Physical Characteristics

  • Half-life: 100.1 years
  • Emissions: Beta particles with a maximum energy of 66 keV and an average energy of 17 keV
  • Maximum Range: 5 cm in air; < 0.01 cm in tissue

Dose Rate and Shielding

  • Dose rate to the skin at 10 cm: negligible (for an unshielded point source)
  • Dose rate to epidermal basal cells from skin contamination of 1 µCi/cm2: negligible
  • Shielding: None needed.
  • Annual Limit on Intake (ALI): 9000 microcuries via ingestion and 2000 microcuries via inhalation. The ingestion of one ALI will produce a dose of 5 rem.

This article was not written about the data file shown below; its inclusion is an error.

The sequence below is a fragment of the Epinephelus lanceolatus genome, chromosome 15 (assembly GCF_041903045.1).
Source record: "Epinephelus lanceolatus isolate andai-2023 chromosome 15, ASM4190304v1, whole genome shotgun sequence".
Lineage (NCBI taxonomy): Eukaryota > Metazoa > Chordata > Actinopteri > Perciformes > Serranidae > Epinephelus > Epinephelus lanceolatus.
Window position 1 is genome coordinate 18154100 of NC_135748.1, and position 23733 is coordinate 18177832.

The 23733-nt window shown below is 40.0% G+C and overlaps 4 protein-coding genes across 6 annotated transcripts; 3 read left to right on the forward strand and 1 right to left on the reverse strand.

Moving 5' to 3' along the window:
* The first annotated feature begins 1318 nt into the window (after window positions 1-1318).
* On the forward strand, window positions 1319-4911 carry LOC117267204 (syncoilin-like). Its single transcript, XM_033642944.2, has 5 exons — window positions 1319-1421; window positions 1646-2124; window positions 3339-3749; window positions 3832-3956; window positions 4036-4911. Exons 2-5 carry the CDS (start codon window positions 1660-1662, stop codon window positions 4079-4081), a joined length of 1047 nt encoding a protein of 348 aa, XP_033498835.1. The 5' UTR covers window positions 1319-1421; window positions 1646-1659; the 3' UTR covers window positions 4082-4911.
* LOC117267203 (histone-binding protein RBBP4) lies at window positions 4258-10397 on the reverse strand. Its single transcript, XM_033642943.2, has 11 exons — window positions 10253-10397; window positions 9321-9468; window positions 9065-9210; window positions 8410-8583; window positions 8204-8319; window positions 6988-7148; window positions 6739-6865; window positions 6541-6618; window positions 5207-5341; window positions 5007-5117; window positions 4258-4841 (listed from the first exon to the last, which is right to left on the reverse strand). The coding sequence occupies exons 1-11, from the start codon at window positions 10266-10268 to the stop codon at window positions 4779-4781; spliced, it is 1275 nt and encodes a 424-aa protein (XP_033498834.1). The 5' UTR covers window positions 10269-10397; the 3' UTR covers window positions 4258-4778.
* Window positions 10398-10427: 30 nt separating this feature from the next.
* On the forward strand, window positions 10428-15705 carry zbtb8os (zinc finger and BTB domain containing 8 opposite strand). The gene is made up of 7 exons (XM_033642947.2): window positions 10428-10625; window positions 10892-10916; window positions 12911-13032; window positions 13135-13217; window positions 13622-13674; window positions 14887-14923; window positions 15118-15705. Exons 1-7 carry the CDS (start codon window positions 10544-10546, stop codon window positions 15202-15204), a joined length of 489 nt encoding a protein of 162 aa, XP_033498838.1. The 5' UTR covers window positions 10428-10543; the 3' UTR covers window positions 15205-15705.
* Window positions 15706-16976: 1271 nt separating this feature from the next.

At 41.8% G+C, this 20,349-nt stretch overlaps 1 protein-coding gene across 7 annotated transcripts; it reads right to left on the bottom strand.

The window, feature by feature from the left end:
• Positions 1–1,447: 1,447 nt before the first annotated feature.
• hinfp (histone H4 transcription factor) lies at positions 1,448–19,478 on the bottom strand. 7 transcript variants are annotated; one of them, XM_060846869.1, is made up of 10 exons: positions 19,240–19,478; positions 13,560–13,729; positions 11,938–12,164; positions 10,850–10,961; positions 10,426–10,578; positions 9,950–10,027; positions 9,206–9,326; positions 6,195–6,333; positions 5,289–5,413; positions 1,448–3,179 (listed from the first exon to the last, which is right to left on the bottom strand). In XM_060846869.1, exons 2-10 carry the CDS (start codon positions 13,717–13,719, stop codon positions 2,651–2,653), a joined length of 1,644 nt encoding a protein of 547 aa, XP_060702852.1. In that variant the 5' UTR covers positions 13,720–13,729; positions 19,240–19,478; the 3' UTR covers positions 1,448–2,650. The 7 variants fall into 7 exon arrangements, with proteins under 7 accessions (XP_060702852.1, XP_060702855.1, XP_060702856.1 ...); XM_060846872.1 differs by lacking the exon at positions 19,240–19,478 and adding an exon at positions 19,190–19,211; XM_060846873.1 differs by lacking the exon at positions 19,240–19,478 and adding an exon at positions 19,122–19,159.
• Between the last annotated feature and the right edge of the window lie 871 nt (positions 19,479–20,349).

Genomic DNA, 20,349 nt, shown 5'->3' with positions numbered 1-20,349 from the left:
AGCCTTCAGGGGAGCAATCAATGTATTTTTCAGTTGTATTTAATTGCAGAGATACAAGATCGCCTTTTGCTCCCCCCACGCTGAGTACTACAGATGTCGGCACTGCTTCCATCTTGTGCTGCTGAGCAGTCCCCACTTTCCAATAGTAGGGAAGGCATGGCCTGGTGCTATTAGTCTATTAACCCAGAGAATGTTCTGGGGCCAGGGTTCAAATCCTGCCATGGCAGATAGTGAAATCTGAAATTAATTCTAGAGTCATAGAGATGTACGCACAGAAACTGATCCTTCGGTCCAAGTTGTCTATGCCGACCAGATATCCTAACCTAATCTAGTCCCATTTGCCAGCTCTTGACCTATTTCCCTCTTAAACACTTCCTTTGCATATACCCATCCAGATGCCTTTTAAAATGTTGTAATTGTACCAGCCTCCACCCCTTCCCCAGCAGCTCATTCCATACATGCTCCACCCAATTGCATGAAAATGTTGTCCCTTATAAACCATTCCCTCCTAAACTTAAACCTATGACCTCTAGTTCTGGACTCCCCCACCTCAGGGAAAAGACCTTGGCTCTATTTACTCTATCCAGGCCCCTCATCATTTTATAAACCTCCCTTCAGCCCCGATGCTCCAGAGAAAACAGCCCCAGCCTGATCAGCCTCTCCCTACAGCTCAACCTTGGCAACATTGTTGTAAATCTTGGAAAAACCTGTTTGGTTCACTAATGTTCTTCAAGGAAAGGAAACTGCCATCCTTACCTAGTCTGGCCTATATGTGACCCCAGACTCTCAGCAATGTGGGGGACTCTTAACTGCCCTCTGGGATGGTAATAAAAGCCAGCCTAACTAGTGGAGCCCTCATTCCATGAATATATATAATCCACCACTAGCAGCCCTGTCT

A wipe survey using liquid scintillation counting is the preferred method for detecting Ni-63. G-M detectors will not detect Ni-63 contamination


Ni-63 contamination cannot be detected with a G-M meter, and special precautions are needed to keep the work environment clean. The regular use of wipe testing, using a liquid scintillation counter, is the only way to insure that your work space does not contain low-level removable contamination.

Radiation Monitoring Requirements: Radiation monitoring badges are not required for Ni-63 users, since the monitoring badges will not detect Ni-63.

Waste Disposal

  • Solid Wastes/Liquid Scintillation Wastes: through the Off-Site Radioactive Waste Disposal Program
  • Liquid Wastes: through the Sewer Disposal Program. The laboratory disposal limit for Ni-63 is 3 mCi per month.


Stephen Elwood
Associate Director

Colt Greer
Sr. Program Manager for Radiation Safety